Temporary Mill Worker Killed in Fall Down Manlift Shaft
Oregon Case Report: 07OR057
A worker at the mill demonstrates use of the manlift to ride between floors.
On December 21, 2007, a 56-year-old clean-up worker at a food mill was killed when he fell into a manlift shaft. The worker apparently tripped or misjudged the handhold on a continuously running manlift in the mill that carried workers up and down between floors. He fell through the 2×2½-foot floor opening onto a crossbeam and was struck continuously by one of the manlift steps, which was unable to pass by him. The worker was employed through a temporary agency and was on the job 2 weeks. He was a native Spanish speaker with very limited proficiency in English, which made communication difficult. The victim had a visual impairment, which may have been a contributing factor in the fall.
- Workers must follow safe procedures when using a manlift.
- Employers must ensure workers understand safe procedures and demonstrate competence using a manlift, and are physically capable to use a manlift safely.
- Employers should have the capacity to train and supervise foreign-born workers in a language they understand.
- Employers should update manlift equipment to meet current safety standards.
- Employers must ensure landing surfaces for manlifts are clear and provide safe footing.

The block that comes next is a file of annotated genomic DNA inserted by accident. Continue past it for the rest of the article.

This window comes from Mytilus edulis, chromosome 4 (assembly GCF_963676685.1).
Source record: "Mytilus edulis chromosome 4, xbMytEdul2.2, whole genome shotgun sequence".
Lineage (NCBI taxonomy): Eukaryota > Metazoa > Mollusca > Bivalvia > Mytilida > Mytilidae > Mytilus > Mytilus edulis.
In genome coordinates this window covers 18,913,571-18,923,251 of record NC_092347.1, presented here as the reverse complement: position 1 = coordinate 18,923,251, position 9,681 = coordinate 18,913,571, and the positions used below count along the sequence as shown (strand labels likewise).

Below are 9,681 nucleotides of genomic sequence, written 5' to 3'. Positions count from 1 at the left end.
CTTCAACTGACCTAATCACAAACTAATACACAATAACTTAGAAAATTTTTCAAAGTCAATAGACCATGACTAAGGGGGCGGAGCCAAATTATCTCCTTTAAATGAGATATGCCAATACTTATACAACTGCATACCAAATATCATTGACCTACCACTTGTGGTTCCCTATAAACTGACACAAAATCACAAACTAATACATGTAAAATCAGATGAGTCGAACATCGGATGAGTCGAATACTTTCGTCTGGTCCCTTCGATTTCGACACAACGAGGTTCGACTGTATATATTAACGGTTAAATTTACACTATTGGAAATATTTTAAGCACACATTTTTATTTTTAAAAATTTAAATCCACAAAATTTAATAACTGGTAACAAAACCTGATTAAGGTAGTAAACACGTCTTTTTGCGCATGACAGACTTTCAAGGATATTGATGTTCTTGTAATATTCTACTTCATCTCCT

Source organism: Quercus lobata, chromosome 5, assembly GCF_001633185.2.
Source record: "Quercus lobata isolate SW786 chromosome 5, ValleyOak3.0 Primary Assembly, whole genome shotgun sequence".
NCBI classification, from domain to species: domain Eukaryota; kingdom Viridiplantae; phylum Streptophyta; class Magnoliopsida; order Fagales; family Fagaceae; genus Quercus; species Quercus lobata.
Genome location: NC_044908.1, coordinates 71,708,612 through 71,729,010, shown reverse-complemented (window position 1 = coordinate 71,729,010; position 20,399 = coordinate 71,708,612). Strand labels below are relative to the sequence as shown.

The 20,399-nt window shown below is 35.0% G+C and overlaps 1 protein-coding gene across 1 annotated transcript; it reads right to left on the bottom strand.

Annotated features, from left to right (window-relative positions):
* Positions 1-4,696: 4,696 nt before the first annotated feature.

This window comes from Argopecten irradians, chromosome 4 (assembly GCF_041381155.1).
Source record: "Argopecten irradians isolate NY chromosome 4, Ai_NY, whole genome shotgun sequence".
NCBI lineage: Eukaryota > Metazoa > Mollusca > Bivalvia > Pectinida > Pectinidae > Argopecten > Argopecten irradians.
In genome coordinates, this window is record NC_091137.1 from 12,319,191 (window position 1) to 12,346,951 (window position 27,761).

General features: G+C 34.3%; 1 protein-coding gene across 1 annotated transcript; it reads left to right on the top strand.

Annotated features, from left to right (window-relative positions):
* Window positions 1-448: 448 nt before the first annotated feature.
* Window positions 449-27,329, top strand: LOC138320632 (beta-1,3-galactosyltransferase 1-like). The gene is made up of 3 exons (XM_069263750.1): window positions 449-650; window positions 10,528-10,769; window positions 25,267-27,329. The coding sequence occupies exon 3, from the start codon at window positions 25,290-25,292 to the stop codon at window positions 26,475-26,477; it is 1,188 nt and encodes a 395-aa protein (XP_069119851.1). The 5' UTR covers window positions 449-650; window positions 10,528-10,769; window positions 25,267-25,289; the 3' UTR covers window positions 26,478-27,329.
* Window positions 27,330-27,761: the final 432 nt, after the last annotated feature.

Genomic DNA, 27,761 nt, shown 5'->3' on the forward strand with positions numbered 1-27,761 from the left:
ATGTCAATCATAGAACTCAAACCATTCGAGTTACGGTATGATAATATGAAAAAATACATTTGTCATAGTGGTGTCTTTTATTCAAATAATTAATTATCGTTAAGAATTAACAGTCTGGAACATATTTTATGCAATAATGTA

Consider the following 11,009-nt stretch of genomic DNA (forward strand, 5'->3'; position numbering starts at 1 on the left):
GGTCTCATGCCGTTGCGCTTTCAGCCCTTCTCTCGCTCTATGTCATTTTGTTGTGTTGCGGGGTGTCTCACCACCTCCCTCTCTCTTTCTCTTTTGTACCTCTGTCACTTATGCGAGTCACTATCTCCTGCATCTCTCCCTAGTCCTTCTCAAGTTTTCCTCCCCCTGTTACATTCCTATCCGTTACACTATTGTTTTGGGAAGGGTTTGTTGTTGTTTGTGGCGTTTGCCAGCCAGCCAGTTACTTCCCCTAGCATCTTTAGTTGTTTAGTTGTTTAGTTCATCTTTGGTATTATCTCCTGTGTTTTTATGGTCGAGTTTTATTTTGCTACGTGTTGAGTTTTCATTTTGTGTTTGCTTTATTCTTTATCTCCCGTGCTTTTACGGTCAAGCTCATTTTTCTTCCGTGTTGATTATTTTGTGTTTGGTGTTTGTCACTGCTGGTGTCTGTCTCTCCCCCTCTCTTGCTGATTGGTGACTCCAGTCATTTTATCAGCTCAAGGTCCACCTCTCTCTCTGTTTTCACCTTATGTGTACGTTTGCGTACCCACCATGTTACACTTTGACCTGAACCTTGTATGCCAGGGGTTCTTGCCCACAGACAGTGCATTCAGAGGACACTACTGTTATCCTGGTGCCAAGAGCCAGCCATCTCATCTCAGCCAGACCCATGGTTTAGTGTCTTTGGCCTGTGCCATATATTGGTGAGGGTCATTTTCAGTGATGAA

On December 21, 2007, a 56-year-old temporary worker was killed when he fell down a manlift shaft at an animal-feed processing plant. OR-FACE received notification the same day. This report is based on a site visit and interview with the employer by an OR-FACE investigator, and information from Oregon OSHA, police, and medical examiner reports.
The feed processing plant was one of 65 plants in a national agriculture and dairy cooperative firm. The Oregon plant had been in operation for 35 years, and was purchased by the cooperative about 5 years earlier. The plant employed 14 workers (10 in plant, 4 in administration), working in two shifts. Raw feed material, such as corn, was delivered by rail and augured into bins on the second floor of the plant. The feed was then ground and blended with other food pellets and grains, and dumped into tanker trucks or bagged for shipping.
A close-up view of a platform step on the manlift shows the metal framework on the left and emergency ladder on the right.
A temporary hiring agency was used by the firm to provide workers at its two Oregon locations. The temporary agency trained workers with an orientation video on basic safety requirements and a test. The plants provided specific on-the-job training. The safety training provided to temporary workers at the plant in this incident involved instructions on how to operate the manlift. All job instruction and safety training at the agency and the plant were in English.
The plant followed corporate safety programs, held monthly safety meetings, and performed regular safety inspections. Toolbox safety meetings were held periodically. All workers were provided with personal protective equipment. Temporary workers, hired as cleaners (sweeping, shoveling, picking up litter), were given on-the-job training.
The company had a written safety program for the manlift and elevator at the plant, consisting of procedures, inspections, and training. Orientation included the manlift manufacturer’s safety video. Manlift safety instructions specified that no freight or handheld tools were allowed while riding the lift.